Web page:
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Another great suggestion from a great user! :) Your suggestions looks quite 'solid' and scalable. This way, I probably won't need the second database as I will integrate the 3 tables in my first database. My question is that, if I have 1000 widget instances, for example, each widget with 5 different settings - this means I will have in my widget_instance_settings 5000 rows. And this increases with every widget instance a user creates. Will MySQL be able to deal with such a large amount of data within one table? –  Andrei Horak Nov 28 '10 at 20:09
    
And also, using the schema you mentioned, will it be easy for Cake (as I'm developing this project on this framework) to handle a specific widget instance consisting of 'n' rows within a database table? (where 'n' is the number of settings a widget can have). And I'm planning to share widgets (that is, copy all data from a widget instance of one user, to the instance of another user). Will this be easy to achieve? Thank you very much for your help. –  Andrei Horak Nov 28 '10 at 20:12
    
Definitely. Just make sure you INDEX the widget_instance_id column, and maybe even the key column. There shouldn't be any problems using this schema with CakePHP. –  RabidFire Nov 28 '10 at 20:13
    
Thanks. Also, shall I have NoSQL in my mind for storing user data? I mean, it could be helpful storing data in dynamic schemas. Are other pros and cons that could make me opt or not for NoSQL? –  Andrei Horak Nov 29 '10 at 18:40
    
You could use NoSQL for the settings tables. But I can't say I have enough experience with NoSQL yet to give you a clear picture. –  RabidFire Dec 3 '10 at 20:56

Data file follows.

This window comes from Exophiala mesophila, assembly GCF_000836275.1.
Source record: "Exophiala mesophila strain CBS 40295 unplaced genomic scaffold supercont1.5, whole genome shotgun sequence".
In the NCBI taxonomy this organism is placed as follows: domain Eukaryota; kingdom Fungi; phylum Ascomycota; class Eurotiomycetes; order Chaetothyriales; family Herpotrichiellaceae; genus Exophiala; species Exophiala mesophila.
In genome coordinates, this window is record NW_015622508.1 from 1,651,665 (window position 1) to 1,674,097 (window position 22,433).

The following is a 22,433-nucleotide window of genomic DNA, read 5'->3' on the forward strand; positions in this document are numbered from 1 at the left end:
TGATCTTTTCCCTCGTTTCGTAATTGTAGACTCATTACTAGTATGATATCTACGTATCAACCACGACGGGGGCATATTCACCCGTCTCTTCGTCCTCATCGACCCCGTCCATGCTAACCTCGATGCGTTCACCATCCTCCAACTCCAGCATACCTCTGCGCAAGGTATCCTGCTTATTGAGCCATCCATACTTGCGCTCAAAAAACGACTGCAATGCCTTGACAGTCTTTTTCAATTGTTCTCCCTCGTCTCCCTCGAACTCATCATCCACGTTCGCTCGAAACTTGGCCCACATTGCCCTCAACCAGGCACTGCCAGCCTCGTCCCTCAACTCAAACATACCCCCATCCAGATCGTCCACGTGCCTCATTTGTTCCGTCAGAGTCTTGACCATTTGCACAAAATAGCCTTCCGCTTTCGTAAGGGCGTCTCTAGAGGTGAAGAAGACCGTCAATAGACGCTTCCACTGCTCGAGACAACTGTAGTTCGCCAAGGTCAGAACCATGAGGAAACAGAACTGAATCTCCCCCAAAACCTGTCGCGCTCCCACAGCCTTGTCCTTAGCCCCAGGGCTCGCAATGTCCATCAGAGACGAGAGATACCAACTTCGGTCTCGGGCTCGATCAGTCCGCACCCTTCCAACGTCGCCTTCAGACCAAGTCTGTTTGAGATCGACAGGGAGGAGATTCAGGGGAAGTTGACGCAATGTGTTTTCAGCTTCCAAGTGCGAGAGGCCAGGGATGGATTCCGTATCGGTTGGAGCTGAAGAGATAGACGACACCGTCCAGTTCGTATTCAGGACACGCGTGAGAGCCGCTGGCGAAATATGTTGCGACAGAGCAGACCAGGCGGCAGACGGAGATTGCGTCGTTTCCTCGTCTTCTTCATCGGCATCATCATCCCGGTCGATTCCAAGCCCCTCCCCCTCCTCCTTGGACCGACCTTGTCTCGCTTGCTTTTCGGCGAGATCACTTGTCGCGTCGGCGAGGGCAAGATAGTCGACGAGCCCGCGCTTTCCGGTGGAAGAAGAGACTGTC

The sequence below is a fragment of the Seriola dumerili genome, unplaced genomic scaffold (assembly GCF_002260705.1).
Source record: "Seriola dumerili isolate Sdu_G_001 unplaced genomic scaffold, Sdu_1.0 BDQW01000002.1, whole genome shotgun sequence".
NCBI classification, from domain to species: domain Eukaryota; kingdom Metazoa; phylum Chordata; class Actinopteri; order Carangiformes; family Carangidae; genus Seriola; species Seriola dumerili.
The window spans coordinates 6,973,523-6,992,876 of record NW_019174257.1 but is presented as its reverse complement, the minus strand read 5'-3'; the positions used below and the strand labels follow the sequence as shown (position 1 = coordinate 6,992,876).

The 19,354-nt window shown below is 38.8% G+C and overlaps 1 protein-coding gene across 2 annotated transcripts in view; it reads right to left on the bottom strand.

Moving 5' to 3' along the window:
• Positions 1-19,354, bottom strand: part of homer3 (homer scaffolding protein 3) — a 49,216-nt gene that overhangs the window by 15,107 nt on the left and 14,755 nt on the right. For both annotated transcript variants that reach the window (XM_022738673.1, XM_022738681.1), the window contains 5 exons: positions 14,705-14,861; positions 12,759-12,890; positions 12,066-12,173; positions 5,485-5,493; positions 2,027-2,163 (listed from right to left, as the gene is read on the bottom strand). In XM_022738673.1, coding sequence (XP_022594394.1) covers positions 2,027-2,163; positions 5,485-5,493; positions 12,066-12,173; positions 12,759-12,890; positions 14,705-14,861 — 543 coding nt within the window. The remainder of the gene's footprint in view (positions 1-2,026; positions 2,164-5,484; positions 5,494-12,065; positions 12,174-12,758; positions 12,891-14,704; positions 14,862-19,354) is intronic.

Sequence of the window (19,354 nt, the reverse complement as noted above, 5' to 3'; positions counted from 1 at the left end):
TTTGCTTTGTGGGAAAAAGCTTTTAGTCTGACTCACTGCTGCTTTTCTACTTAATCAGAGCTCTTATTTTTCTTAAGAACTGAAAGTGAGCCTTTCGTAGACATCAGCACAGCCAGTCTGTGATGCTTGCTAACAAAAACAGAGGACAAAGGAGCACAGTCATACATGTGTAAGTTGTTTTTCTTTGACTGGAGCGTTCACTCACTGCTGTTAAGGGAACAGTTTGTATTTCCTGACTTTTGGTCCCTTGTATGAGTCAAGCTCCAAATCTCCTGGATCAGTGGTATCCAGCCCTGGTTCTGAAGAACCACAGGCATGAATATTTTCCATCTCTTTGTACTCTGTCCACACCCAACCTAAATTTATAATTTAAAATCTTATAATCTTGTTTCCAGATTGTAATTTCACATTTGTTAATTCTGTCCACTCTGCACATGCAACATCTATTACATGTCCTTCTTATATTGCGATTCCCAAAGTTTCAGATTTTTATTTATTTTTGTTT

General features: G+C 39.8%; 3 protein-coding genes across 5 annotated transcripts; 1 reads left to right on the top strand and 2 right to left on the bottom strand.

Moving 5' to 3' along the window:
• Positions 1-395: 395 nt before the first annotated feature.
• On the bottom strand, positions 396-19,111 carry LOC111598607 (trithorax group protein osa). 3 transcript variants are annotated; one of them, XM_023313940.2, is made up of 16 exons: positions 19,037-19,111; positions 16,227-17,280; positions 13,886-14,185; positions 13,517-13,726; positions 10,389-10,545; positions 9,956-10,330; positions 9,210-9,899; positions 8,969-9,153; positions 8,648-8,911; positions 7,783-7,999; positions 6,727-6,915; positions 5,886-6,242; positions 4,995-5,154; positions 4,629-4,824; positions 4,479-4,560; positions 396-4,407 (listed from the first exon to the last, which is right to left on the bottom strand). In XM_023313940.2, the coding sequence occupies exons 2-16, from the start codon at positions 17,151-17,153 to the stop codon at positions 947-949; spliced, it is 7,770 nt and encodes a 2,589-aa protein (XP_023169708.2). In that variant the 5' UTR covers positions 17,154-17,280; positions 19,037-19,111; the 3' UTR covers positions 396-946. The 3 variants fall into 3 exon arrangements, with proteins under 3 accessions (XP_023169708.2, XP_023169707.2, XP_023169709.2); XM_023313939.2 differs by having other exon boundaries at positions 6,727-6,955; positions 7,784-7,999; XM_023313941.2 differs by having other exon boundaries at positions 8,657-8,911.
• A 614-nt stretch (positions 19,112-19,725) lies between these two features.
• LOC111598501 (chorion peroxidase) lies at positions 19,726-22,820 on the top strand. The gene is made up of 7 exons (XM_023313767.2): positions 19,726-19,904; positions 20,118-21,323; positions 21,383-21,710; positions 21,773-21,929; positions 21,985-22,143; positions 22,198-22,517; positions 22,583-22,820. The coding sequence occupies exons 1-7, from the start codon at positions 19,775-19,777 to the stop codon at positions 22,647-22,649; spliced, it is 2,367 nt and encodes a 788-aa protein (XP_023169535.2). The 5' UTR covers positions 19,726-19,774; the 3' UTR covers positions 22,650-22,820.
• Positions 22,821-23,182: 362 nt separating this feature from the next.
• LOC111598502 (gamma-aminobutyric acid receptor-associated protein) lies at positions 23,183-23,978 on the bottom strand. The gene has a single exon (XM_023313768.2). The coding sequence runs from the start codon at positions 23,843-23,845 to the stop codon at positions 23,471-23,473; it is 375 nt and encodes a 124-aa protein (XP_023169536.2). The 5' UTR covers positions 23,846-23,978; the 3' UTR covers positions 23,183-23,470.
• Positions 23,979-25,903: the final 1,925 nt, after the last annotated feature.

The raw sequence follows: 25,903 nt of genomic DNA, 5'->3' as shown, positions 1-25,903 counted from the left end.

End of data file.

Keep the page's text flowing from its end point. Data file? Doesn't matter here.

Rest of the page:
Do you know the settings a widget class and widget instance could have? In this case these settings could be made columns of the widget_class table (for common settings) and widget_instance (for instance specific settings).
If you don't know them, then you could have a widget_class_settings table that has a many to one relation with the widget_class table and a widget_instance_settings that has a many to one relation to the widget_instance table. Between the widget_instance and the widget_class you could, again, have a many to one relation. The widget_instance could also have a foreign key in the users table, so that you know which user created a specific widget.

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You mixed up a little bit the tables, perhaps I wasn't very clear in my explanations. A user can CREATE a widget (and upload it on my site) and a user can USE a widget. These are two different stories. I don't have problems with the first one, only with the second one. When a new widget is installed, 3 different tables are created in the second database (this is what happens now). Each of the 3 tables has a predefined schema, as for what the widget needs (while the tasks widget needs a task_name column, the notes widget needs a note_content column). So all column are predefined. –  Andrei Horak Nov 23 '10 at 17:56
    
Now, when a user starts using a widget, we add a new row in the users_widgets table within the first database, containing a unique_id. Then, we add a new row in [widget_id]_settings in the second database, using that unique_id. The settings row is mandatory; each widget instance must be registered in the settings table. When a user adds something (e.g. a task), we create in the [widget_id]_userdata a row, also using the unique_id, with the task. The thing I wanted to know is how can I improve this system, thus not having two databases,from which one consisting of 'n' tables.Thanks! –  Andrei Horak Nov 23 '10 at 18:03